About this artwork
Ed Ruscha radically changed the basis for art with his photobooks, the earliest of which appeared in 1963 with the matter-of-fact title Twentysix Gasoline Stations. Photographed on Route 66 between Los Angeles, where Ruscha still lives and works, and his hometown of Oklahoma City, the book heralded fundamentally influential turns in contemporary art: to vernacular corporate architecture and the branding of public space; to critical and creative possibilities found on the interstate highway; and to the impersonal, banal, and random as sources of inspiration. Ruscha interspersed pictures of industry giants such as Standard, Shell, or Texaco with others of mom-and-pop stations. He never showed the photographs but instead presented the coolly designed books (eighteen in all, recently acquired by the Art Institute along with a selection of the original photographs) in galleries, where the asking price of a few dollars apiece confounded purchasers of his paintings and drawings; and at bookstores, where they failed equally to attract buyers for many years. Yet, by equating an artist’s book with a dime novel, Ruscha achieved his desire to “be the Henry Ford of book making.”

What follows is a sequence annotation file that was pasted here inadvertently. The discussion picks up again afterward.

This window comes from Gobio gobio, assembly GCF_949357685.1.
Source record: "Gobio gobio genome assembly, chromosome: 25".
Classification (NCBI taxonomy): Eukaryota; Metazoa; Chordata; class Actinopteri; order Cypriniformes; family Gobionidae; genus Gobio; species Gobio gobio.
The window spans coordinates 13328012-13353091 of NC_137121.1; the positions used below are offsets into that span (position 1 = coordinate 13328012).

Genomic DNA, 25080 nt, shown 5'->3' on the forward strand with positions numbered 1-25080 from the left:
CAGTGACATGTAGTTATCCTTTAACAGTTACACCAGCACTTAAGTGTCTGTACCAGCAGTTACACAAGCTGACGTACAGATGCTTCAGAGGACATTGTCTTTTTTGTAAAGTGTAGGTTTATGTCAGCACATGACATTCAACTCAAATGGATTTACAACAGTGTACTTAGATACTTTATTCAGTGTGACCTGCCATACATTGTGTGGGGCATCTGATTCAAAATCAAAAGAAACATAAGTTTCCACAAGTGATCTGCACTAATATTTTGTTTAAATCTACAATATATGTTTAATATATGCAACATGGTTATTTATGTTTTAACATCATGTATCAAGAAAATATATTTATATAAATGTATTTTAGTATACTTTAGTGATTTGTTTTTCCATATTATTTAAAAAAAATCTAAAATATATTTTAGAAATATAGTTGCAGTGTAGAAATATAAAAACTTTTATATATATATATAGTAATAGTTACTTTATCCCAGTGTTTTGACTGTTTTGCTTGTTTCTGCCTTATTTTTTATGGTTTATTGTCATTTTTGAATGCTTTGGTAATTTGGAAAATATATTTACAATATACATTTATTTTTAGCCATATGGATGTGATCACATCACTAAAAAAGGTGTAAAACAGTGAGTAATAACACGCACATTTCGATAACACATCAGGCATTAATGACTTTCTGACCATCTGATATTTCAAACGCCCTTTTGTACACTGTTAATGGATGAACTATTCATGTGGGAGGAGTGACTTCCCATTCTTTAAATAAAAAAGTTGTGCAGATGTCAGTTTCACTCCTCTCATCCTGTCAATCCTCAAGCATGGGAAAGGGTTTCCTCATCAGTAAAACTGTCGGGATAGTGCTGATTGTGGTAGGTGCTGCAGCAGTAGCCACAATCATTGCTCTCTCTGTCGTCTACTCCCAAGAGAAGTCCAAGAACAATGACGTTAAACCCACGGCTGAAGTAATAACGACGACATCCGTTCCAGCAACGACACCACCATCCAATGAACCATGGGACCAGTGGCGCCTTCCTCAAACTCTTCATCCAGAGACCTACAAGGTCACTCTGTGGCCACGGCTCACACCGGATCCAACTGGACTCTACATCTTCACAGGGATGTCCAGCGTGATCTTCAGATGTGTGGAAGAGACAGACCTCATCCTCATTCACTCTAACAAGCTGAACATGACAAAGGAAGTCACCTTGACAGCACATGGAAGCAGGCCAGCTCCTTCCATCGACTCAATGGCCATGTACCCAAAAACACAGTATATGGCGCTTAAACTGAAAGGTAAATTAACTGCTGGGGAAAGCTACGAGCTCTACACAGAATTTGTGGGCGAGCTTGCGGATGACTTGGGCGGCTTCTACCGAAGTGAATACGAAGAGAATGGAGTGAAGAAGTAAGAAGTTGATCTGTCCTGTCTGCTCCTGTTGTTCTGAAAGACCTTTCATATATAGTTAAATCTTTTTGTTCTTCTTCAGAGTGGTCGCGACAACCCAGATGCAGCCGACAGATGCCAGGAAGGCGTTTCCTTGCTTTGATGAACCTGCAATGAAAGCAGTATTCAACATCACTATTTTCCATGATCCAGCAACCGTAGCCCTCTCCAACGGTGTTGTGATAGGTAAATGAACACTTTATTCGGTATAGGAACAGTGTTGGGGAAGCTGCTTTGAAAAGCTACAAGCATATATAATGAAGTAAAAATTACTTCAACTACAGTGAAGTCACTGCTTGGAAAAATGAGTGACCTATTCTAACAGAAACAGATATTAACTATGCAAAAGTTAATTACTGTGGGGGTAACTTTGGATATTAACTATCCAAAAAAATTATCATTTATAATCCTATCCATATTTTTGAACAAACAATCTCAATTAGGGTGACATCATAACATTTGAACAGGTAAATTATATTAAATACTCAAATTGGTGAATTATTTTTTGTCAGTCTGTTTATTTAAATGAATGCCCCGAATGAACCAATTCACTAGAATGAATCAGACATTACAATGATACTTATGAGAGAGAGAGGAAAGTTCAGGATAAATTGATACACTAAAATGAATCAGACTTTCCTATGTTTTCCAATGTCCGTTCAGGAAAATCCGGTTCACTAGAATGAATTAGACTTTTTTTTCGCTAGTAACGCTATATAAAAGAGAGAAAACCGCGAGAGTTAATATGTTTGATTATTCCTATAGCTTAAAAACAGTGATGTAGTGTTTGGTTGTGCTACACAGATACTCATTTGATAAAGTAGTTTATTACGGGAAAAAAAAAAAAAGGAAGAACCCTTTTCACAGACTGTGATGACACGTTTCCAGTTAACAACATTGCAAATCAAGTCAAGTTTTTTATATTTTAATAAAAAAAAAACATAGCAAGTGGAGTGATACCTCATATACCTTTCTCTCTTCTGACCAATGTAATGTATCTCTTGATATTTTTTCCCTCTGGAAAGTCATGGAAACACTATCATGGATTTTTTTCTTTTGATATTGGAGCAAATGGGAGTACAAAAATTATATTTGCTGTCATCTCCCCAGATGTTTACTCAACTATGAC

Currently Off View
- Edward Joseph Ruscha
- Standard—Figueroa St.
- United States
- Made 1962
- Gelatin silver print, from "Twentysix Gasoline Stations"
- 19.1 × 24 cm (image); 20.3 × 25.2 cm (paper)
- Photography Gala Fund; restricted gift of Martin and Danielle Zimmerman and the Comer Foundation
- © 1962 Ed Ruscha.